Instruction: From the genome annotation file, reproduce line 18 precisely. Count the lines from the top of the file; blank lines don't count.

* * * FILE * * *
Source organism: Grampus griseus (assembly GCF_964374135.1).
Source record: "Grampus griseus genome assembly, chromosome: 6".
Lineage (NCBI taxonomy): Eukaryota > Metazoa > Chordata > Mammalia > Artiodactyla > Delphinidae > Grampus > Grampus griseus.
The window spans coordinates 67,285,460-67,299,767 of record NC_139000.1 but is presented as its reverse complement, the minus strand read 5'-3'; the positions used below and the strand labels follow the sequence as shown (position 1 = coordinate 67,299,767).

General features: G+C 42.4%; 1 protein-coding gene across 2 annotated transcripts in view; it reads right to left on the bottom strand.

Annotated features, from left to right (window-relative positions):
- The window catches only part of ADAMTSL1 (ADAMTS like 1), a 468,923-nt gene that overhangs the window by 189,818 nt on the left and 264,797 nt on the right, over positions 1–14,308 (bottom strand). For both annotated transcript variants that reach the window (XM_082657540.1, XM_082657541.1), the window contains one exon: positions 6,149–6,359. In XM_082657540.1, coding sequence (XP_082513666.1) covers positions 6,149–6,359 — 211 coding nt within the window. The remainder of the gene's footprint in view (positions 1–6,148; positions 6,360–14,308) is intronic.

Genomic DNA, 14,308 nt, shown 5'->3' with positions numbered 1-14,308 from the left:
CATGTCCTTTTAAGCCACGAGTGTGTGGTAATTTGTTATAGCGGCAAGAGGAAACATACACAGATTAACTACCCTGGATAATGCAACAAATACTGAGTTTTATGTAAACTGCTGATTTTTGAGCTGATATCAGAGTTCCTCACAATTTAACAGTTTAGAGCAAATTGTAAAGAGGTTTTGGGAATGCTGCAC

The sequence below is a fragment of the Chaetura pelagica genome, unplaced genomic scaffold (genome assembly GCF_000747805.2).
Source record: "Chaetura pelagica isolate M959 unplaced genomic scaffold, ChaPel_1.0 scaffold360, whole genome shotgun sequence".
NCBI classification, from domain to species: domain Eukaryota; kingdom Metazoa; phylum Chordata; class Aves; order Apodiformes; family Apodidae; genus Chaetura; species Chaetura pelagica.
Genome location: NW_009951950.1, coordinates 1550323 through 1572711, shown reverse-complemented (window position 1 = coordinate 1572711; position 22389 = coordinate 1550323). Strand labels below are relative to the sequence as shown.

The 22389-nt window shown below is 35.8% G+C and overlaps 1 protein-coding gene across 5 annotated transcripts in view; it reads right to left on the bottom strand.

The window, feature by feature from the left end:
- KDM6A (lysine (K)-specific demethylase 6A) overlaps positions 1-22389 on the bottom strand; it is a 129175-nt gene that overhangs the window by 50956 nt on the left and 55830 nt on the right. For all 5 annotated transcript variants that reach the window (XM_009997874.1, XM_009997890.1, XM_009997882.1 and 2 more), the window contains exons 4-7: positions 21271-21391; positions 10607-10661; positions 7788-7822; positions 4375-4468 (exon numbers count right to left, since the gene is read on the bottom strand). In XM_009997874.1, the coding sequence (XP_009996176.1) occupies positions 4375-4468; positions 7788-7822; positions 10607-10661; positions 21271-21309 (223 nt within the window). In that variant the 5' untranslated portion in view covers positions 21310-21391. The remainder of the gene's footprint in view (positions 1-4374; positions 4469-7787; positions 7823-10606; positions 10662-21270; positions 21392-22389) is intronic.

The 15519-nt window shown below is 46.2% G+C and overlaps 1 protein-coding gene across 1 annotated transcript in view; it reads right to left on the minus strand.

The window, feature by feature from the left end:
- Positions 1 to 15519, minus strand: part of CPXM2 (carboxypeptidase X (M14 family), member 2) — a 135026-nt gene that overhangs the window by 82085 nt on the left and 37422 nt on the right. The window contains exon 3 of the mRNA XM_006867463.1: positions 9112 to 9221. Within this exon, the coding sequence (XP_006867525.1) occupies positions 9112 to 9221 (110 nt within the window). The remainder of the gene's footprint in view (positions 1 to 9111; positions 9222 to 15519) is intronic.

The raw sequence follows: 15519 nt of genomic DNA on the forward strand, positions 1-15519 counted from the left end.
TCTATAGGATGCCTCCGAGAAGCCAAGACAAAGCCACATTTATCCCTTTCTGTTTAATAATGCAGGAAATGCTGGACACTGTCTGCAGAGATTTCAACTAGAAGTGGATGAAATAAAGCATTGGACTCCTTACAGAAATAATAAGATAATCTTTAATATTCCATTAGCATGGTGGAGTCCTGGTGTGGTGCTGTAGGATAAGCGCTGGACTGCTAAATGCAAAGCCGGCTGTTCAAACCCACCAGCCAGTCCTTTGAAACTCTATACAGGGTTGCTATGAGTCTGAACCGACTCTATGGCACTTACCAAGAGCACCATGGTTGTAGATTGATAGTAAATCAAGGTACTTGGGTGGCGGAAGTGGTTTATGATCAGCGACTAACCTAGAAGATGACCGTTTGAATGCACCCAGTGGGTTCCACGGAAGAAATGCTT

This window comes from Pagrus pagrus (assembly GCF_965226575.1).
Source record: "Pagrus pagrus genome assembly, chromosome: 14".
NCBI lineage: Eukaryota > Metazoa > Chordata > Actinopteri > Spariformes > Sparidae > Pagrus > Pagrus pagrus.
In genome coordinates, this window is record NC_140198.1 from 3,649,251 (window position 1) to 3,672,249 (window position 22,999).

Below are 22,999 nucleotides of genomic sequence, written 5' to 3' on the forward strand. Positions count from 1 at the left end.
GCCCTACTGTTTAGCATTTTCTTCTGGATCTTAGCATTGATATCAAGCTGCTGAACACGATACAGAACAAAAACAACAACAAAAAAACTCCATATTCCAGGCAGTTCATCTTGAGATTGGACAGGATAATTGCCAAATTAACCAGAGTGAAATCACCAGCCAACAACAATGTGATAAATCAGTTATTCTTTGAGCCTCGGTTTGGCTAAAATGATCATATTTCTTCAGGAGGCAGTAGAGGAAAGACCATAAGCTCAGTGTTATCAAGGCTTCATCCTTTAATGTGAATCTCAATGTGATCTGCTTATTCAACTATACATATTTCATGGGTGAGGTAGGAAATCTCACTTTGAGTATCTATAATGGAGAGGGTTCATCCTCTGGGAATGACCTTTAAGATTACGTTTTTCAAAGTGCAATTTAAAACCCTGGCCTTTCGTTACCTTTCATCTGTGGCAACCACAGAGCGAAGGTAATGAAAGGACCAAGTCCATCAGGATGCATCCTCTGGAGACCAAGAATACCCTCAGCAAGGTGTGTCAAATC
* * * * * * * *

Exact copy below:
The window, feature by feature from the left end: